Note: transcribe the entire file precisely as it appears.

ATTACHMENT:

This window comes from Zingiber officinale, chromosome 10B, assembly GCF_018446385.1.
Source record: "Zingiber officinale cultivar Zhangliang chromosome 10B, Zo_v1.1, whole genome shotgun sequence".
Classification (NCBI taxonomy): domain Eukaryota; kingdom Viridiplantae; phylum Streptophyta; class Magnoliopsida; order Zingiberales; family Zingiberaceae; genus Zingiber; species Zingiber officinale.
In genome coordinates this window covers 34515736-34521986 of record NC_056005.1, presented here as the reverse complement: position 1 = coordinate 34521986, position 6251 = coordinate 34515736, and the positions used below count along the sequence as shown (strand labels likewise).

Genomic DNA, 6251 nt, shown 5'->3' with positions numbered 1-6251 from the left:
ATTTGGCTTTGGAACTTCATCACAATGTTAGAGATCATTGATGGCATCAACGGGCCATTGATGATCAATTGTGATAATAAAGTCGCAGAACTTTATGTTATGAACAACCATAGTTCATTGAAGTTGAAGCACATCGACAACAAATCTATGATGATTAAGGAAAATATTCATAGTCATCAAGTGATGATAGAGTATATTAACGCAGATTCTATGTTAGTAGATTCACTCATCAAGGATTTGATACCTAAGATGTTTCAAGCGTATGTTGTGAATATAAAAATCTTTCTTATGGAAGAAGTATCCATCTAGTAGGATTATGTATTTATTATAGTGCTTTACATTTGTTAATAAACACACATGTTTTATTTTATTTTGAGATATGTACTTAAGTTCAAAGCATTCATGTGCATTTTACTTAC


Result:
This window comes from Zingiber officinale, chromosome 10B, assembly GCF_018446385.1.
Source record: "Zingiber officinale cultivar Zhangliang chromosome 10B, Zo_v1.1, whole genome shotgun sequence".
Classification (NCBI taxonomy): domain Eukaryota; kingdom Viridiplantae; phylum Streptophyta; class Magnoliopsida; order Zingiberales; family Zingiberaceae; genus Zingiber; species Zingiber officinale.
In genome coordinates this window covers 34515736-34521986 of record NC_056005.1, presented here as the reverse complement: position 1 = coordinate 34521986, position 6251 = coordinate 34515736, and the positions used below count along the sequence as shown (strand labels likewise).

Genomic DNA, 6251 nt, shown 5'->3' with positions numbered 1-6251 from the left:
ATTTGGCTTTGGAACTTCATCACAATGTTAGAGATCATTGATGGCATCAACGGGCCATTGATGATCAATTGTGATAATAAAGTCGCAGAACTTTATGTTATGAACAACCATAGTTCATTGAAGTTGAAGCACATCGACAACAAATCTATGATGATTAAGGAAAATATTCATAGTCATCAAGTGATGATAGAGTATATTAACGCAGATTCTATGTTAGTAGATTCACTCATCAAGGATTTGATACCTAAGATGTTTCAAGCGTATGTTGTGAATATAAAAATCTTTCTTATGGAAGAAGTATCCATCTAGTAGGATTATGTATTTATTATAGTGCTTTACATTTGTTAATAAACACACATGTTTTATTTTATTTTGAGATATGTACTTAAGTTCAAAGCATTCATGTGCATTTTACTTAC